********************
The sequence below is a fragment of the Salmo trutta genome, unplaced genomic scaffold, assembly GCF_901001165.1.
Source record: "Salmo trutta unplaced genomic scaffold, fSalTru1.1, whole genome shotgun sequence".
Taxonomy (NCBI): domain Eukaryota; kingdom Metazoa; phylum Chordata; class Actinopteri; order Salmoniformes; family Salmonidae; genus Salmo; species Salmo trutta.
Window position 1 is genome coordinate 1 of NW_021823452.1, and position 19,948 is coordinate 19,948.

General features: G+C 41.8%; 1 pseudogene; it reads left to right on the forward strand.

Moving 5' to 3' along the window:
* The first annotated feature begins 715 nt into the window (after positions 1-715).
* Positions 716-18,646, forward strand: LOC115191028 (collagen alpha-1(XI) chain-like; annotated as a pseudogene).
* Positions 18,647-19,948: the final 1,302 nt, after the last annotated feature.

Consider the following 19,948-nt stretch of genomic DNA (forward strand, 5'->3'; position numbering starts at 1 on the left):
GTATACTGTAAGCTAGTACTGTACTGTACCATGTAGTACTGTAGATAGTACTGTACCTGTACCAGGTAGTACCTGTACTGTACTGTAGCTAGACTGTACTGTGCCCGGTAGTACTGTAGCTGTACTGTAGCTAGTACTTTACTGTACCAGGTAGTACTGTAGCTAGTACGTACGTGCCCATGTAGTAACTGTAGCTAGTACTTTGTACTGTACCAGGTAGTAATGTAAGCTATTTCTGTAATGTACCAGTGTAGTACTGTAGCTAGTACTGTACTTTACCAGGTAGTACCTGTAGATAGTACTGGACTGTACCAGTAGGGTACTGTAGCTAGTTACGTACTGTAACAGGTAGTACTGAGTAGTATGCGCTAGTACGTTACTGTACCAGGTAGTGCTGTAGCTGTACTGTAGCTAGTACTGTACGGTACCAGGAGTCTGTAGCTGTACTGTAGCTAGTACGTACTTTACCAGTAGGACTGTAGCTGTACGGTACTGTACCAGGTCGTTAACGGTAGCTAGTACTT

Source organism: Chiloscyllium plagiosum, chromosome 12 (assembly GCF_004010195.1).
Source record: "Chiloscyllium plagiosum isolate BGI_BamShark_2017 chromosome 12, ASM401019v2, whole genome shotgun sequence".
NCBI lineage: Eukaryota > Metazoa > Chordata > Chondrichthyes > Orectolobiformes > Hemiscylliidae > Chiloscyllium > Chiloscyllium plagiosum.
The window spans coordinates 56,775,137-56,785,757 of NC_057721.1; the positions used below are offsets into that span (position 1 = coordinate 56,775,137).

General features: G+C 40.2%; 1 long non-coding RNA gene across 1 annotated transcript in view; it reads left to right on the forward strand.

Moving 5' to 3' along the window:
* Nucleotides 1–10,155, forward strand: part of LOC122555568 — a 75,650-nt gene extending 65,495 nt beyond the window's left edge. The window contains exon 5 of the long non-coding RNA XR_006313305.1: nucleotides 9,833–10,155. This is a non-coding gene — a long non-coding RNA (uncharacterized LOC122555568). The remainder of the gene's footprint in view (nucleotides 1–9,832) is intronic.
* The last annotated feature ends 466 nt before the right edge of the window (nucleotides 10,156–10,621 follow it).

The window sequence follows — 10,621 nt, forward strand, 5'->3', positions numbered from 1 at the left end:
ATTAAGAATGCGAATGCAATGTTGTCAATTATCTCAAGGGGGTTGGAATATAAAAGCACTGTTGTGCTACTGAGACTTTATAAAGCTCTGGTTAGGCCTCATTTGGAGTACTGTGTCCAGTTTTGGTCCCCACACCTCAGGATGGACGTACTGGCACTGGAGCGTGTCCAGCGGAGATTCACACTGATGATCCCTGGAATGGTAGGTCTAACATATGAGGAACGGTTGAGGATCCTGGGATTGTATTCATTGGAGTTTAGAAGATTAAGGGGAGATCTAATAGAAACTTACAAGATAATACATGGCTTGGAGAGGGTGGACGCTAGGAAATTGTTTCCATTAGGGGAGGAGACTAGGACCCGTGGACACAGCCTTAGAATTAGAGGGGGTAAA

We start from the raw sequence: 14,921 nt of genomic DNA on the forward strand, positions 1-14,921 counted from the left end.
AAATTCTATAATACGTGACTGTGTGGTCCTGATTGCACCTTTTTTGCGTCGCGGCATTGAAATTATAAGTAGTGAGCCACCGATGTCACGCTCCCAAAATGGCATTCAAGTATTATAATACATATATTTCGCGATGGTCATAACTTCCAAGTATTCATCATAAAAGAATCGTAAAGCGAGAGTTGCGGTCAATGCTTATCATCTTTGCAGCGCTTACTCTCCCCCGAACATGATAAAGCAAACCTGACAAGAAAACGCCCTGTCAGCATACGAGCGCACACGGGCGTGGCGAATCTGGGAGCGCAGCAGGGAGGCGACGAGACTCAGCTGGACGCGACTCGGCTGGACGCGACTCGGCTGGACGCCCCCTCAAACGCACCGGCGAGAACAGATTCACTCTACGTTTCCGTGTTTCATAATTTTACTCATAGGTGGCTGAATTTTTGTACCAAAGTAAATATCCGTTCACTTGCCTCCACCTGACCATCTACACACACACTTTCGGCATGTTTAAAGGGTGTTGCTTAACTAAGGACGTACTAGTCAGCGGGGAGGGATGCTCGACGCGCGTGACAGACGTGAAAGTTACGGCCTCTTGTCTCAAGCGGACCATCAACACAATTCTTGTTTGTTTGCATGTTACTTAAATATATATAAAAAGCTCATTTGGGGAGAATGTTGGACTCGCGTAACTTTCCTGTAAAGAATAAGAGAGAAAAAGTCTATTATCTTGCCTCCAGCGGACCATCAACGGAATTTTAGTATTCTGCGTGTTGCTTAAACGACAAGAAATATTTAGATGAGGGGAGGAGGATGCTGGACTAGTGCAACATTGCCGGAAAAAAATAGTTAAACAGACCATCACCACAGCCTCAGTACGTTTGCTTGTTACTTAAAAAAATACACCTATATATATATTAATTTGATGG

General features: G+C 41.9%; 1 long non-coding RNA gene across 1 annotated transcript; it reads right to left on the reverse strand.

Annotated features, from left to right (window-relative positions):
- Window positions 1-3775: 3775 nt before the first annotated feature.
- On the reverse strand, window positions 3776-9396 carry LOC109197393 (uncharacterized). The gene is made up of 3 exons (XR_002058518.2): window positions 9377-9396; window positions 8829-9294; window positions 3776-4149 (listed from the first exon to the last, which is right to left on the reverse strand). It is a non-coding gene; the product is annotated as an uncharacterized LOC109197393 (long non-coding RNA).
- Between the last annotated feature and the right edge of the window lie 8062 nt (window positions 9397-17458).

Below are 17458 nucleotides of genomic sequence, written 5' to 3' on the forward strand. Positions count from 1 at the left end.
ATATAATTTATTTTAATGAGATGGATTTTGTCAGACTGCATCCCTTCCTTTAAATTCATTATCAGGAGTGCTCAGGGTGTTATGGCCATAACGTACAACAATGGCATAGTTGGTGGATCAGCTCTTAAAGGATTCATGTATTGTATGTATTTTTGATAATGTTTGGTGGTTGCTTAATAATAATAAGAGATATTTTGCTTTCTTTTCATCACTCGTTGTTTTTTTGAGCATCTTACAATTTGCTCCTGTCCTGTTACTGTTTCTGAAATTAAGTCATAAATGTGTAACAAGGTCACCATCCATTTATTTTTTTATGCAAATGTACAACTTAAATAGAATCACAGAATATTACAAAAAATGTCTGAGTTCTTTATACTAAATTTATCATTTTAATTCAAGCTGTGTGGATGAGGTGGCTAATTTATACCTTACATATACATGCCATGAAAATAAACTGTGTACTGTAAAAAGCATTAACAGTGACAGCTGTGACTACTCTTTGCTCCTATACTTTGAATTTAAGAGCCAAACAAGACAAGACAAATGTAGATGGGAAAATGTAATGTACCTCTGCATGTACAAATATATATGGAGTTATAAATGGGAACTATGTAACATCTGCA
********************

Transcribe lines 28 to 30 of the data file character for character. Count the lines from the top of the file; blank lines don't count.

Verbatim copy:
- Between the last annotated feature and the right edge of the window lie 8062 nt (window positions 9397-17458).

Below are 17458 nucleotides of genomic sequence, written 5' to 3' on the forward strand. Positions count from 1 at the left end.
ATATAATTTATTTTAATGAGATGGATTTTGTCAGACTGCATCCCTTCCTTTAAATTCATTATCAGGAGTGCTCAGGGTGTTATGGCCATAACGTACAACAATGGCATAGTTGGTGGATCAGCTCTTAAAGGATTCATGTATTGTATGTATTTTTGATAATGTTTGGTGGTTGCTTAATAATAATAAGAGATATTTTGCTTTCTTTTCATCACTCGTTGTTTTTTTGAGCATCTTACAATTTGCTCCTGTCCTGTTACTGTTTCTGAAATTAAGTCATAAATGTGTAACAAGGTCACCATCCATTTATTTTTTTATGCAAATGTACAACTTAAATAGAATCACAGAATATTACAAAAAATGTCTGAGTTCTTTATACTAAATTTATCATTTTAATTCAAGCTGTGTGGATGAGGTGGCTAATTTATACCTTACATATACATGCCATGAAAATAAACTGTGTACTGTAAAAAGCATTAACAGTGACAGCTGTGACTACTCTTTGCTCCTATACTTTGAATTTAAGAGCCAAACAAGACAAGACAAATGTAGATGGGAAAATGTAATGTACCTCTGCATGTACAAATATATATGGAGTTATAAATGGGAACTATGTAACATCTGCA